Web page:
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J Hum Evol. 2006 Jul;51(1):91-101. Epub 2006 Mar 20.

Body size, body proportions, and mobility in the Tyrolean "Iceman".

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Center for Functional Anatomy and Evolution, Johns Hopkins University School of Medicine, 1830 E. Monument St., Baltimore, MD 21205, USA.


Body mass and structural properties of the femoral and tibial midshafts of the "Iceman," a late Neolithic (5,200 BP) mummy found in the Tyrolean Alps, are determined from computed tomographic scans of his body, and compared with those of a sample of 139 males spanning the European early Upper Paleolithic through the Bronze Age. Two methods, based on femoral head breadth and estimated stature/bi-iliac (pelvic) breath, yield identical body-mass estimates of 61 kg for the Iceman. In combination with his estimated stature of 158 cm, this indicates a short but relatively wide or stocky body compared to our total sample. His femur is about average in strength compared to our late Neolithic (Eneolithic) males, but his tibia is well above average. His femur also shows adaptations for his relatively broad body (mediolateral strengthening), while his tibia shows adaptations for high mobility over rough terrain (anteroposterior strengthening). In many respects, his tibia more closely resembles those of European Mesolithic rather than Neolithic males, which may reflect a more mobile lifestyle than was characteristic of most Neolithic males, perhaps related to a pastoral subsistence strategy. There are indications that mobility in general declined between the European Mesolithic and late Neolithic, and that body size and shape may have become more variable throughout the continent following the Upper Paleolithic.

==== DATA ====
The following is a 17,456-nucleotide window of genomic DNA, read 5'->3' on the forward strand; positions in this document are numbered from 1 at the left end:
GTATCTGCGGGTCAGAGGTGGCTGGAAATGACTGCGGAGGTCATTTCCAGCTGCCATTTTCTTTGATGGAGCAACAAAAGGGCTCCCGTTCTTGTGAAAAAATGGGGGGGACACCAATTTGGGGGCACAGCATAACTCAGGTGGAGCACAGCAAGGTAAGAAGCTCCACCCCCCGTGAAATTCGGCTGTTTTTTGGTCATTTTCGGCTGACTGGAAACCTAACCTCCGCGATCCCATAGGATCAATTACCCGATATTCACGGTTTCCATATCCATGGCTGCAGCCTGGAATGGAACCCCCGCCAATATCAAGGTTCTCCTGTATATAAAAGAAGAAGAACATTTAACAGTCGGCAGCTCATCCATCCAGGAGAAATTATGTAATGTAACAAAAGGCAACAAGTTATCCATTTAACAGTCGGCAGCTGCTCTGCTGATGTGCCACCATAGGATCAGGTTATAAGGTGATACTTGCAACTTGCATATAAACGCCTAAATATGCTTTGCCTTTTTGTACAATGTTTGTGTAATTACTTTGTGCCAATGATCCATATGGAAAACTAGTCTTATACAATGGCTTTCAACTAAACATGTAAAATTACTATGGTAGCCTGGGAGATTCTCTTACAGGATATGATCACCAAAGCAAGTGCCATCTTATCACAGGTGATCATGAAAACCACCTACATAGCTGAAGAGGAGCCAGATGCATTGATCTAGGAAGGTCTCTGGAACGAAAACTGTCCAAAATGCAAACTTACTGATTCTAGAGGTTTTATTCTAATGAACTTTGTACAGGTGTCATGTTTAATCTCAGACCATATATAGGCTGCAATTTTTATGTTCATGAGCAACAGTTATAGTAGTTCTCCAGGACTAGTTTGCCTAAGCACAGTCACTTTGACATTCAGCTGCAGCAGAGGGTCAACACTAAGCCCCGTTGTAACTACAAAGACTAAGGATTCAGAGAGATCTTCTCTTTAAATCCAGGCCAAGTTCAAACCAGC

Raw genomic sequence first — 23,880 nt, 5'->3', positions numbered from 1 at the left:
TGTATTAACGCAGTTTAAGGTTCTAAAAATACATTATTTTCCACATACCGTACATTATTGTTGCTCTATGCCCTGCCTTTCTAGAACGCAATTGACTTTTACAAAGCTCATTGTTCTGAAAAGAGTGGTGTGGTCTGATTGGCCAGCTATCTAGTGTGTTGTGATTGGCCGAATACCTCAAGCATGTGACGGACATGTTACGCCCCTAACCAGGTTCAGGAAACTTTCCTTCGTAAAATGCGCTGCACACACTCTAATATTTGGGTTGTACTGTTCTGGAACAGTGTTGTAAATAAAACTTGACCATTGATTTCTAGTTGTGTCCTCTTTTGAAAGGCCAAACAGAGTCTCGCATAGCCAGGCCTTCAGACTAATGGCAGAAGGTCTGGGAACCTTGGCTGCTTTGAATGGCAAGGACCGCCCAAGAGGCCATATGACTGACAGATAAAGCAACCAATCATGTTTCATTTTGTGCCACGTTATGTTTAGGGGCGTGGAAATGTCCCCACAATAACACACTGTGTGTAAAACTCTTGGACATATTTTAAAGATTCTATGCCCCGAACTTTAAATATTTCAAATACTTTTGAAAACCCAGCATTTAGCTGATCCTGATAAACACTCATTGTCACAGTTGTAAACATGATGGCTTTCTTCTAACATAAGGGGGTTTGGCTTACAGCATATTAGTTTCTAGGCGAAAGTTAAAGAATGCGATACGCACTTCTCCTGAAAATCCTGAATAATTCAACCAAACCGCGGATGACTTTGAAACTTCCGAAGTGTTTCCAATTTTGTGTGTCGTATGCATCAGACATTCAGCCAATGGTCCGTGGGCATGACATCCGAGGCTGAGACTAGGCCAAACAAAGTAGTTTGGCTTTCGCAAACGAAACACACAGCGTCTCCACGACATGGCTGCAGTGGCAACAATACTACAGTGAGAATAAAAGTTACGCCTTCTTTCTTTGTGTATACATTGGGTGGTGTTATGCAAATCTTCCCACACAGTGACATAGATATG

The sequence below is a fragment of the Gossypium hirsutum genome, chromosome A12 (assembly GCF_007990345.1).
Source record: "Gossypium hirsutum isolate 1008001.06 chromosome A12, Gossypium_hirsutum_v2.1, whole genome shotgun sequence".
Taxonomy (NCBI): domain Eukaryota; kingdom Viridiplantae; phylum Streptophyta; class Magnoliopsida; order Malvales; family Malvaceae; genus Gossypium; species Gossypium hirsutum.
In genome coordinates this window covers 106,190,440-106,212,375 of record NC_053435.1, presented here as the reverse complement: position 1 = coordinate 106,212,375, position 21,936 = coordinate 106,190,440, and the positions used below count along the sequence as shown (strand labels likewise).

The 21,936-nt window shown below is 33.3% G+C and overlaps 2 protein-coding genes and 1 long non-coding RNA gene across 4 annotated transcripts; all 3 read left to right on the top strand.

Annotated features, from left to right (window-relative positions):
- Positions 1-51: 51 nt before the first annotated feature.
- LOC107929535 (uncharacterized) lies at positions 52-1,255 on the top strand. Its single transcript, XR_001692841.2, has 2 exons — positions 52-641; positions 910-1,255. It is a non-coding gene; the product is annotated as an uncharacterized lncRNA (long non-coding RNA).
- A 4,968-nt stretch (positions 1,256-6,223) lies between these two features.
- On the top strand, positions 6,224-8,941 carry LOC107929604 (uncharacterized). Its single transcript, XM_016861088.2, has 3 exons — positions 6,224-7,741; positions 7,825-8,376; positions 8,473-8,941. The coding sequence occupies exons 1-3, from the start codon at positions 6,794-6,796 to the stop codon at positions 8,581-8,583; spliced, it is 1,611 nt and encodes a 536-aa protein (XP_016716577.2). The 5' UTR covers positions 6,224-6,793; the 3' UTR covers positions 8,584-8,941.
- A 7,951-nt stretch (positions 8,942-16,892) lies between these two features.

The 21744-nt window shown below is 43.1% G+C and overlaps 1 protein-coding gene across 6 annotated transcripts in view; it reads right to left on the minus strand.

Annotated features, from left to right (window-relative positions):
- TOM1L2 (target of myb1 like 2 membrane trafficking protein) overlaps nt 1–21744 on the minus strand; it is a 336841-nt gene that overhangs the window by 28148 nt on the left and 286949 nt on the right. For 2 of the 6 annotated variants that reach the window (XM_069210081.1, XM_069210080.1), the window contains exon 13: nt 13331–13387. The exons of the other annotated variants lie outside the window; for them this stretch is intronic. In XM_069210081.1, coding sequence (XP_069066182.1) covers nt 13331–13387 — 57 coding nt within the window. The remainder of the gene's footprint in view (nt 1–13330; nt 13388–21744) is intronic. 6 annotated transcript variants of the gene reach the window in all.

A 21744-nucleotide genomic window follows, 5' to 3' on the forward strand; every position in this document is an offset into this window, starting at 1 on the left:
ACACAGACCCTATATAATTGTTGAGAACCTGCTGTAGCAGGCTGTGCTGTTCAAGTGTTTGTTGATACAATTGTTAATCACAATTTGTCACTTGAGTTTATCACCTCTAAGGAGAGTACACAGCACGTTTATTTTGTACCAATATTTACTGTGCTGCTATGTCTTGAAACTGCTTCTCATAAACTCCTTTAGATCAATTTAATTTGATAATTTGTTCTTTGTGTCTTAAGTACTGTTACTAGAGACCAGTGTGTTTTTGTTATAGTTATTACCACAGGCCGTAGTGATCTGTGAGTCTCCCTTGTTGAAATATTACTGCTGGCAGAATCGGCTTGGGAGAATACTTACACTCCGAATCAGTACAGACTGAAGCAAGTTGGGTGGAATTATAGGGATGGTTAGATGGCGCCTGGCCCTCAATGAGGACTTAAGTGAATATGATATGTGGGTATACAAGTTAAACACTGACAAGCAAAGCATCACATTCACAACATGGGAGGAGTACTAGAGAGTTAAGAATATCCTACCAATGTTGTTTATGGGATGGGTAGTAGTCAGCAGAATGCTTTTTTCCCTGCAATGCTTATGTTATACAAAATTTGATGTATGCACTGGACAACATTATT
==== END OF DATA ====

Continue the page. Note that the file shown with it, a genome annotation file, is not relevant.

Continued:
[Indexed for MEDLINE]

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